Many area healthcare providers including CHC/SEK have begun to see an end-of-summer increase in viral illness such as COVID, influenza and other respiratory illnesses.
Fortunately, for most people the COVID variants and the other viral illnesses are mild and generally resolve without the need for treatment, says Dr. Linda Bean, Chief Medical Officer at CHC/SEK.
However, individuals who are at risk, either due to age or certain medical conditions, and have been exposed or suspect they have COVID or influenza should follow up with a medical provider to discuss testing and treatment options. At this point, do not expect mass testing associated with the 2020 pandemic to return.
“With the public health emergency declarations expiring signaling the end of the pandemic, we have also seen an end to the ability to do mass testing for COVID,” Bean says. “Most health organizations including CHC/SEK now have less access to testing supplies, and fewer resources dedicated to testing as we did during the pandemic.”
Additionally, the curbside and in-clinic testing once covered for patients during the public health emergency is no longer “free,” and home testing kits are readily available through retail stores and on-line.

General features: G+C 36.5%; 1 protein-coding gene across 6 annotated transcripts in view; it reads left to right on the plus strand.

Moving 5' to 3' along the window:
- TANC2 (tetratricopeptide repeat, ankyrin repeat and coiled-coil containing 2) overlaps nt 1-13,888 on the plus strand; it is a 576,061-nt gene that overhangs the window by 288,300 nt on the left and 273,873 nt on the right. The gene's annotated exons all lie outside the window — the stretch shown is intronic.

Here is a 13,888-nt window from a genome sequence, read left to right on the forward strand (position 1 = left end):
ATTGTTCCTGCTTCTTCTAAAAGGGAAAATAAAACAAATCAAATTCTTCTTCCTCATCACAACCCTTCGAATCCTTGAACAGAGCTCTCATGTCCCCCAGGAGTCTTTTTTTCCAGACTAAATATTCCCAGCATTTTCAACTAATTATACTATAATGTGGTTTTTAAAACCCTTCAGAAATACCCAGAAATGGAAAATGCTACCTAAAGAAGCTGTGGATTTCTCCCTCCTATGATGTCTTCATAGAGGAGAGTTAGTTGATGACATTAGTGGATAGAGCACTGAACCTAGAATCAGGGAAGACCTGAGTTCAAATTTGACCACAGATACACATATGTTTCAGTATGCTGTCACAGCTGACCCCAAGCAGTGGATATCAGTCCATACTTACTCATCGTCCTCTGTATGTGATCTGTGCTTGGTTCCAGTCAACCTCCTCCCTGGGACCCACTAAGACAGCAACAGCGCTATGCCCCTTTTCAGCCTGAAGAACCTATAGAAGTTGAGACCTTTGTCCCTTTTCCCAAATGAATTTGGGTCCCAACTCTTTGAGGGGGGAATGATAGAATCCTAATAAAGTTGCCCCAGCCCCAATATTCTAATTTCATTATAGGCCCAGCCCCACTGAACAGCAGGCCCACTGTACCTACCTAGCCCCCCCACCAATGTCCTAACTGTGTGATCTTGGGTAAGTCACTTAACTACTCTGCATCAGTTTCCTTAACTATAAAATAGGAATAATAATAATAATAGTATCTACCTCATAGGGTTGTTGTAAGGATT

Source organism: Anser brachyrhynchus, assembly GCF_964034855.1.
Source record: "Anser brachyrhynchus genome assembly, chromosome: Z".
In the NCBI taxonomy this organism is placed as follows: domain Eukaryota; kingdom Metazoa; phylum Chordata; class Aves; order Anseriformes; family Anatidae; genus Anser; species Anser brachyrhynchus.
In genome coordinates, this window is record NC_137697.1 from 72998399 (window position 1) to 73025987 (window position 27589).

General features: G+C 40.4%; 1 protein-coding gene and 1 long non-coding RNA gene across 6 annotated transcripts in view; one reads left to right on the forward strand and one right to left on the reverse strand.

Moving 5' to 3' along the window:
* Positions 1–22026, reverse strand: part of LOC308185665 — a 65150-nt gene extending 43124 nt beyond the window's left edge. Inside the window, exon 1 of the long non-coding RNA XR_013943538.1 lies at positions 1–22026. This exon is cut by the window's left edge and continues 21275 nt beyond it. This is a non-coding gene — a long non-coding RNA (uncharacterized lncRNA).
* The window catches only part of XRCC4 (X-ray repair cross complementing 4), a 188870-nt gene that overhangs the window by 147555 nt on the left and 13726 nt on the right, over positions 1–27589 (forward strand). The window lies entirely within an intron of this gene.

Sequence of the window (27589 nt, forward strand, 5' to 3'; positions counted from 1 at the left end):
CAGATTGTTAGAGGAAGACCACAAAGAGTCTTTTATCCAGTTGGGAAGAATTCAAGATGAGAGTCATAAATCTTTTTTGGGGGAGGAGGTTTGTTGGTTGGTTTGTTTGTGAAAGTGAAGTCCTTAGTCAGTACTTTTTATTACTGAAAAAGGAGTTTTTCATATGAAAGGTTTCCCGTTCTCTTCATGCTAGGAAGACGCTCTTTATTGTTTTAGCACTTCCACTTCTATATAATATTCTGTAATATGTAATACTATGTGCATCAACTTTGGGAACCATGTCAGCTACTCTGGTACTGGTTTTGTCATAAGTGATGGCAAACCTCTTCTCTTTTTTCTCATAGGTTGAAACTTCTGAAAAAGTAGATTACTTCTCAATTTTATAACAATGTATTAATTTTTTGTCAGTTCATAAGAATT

“COVID variants are always going to be around,” Dr. Bean says. “Now, beyond the pandemic, we need to shift our thinking around them and other respiratory illnesses to managing our risks the best we can, including staying up to date on COVID and influenza vaccines, which we believe will be available in the next couple of weeks.”
What should you do if you develop symptoms or have been exposed to COVID, influenza or other respiratory illnesses?
Stay home, rest, drink fluids.
Use over-the-counter medications such as ibuprofen (Motrin, Advil) or acetaminophen (Tylenol) for fever and body aches.
For most viral illnesses, you can return to class or work when you have been fever-free for 24 hours and symptoms are improving.
If you have suspected or confirmed COVID or influenza, it is recommended that you stay home for 5 days from the start of your symptoms.
Masks can help reduce transmission.
Cover coughs and sneezes if you must be around others.
When should you be tested or see a medical provider?
If you are sick and you are at an increased risk of severe illness due to medical conditions such as asthma, diabetes, or other conditions that lower your immune system.
If your symptoms are getting worse or you develop trouble breathing, pain or pressure in the chest, dizziness or other symptoms that are concerning to you.